Whenever a tooth is lost, the teeth on either side of it move towards the empty space to try to fill it in.
Sometimes this can be a good thing, like if your orthodontist has to extract a tooth due to crowding. After the tooth is extracted, the teeth adjacent to it move together and line up perfectly to create a beautiful smile.
Other times, this movement can be a bad thing. Let’s say a little boy named Johnny with baby teeth and his six year molars lost his baby second molar (the second tooth from the back after the six year molars have come in) because he had too many cavities in it and it was too far decayed to try to put a filling in it. The six year molar (the last tooth – at the very back of the mouth) would move forward to fill that space.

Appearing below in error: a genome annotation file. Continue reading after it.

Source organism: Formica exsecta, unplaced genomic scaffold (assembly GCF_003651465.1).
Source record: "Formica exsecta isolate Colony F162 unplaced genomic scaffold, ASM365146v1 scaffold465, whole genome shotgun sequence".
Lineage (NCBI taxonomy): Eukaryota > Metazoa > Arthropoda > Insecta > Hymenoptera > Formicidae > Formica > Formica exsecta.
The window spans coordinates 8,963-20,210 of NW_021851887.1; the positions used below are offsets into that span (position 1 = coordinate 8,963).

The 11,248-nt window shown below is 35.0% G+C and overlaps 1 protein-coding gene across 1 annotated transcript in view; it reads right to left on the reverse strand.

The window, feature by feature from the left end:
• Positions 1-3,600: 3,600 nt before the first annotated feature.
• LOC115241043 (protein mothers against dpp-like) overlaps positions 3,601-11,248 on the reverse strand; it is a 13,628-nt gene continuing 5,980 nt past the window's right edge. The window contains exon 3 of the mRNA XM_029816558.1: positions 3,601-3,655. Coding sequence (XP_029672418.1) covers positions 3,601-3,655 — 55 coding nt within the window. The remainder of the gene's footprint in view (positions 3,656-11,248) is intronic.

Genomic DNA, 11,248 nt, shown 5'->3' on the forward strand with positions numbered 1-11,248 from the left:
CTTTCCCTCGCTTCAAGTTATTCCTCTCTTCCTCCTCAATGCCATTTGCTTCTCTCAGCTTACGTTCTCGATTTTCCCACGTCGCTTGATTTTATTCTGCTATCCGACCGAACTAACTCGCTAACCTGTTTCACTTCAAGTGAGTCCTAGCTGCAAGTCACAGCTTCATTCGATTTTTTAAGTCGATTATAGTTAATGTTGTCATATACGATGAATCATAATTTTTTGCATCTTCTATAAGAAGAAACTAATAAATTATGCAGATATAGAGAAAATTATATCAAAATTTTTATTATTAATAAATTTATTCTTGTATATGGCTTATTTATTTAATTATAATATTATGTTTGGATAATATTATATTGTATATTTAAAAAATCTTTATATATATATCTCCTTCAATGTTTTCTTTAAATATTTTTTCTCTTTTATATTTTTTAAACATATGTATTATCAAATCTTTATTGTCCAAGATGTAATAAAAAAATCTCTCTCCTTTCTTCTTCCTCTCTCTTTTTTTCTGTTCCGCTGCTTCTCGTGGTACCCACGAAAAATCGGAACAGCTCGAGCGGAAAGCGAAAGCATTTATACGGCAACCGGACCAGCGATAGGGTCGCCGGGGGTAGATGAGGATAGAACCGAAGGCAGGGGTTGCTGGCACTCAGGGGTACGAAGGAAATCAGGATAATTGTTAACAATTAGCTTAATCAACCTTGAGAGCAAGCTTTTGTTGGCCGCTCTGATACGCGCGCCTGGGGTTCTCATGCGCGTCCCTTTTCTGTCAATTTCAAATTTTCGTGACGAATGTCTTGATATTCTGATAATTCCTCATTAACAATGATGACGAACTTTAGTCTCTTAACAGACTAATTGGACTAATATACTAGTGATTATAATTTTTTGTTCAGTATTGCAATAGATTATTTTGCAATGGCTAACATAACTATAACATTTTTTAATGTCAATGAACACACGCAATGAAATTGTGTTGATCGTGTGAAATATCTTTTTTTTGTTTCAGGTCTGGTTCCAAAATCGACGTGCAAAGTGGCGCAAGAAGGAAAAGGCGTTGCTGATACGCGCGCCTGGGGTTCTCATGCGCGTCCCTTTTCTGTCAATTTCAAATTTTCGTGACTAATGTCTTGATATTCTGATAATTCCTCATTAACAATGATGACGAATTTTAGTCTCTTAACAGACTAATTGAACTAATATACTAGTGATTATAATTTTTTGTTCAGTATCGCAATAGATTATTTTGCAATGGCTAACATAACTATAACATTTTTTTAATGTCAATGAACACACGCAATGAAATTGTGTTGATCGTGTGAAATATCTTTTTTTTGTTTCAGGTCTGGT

The problem is, Johnny has a permanent tooth right under that baby second molar that may not be able to come into his mouth if the six year molar has moved forward to fill that space. This permanent tooth may give up trying to come up into Johnny’s mouth and may never come into his mouth, but just stay lodged deep within his jaw. It could also try to force its way out sideways and cause big problems for Johnny (and his parents who are paying the bill!)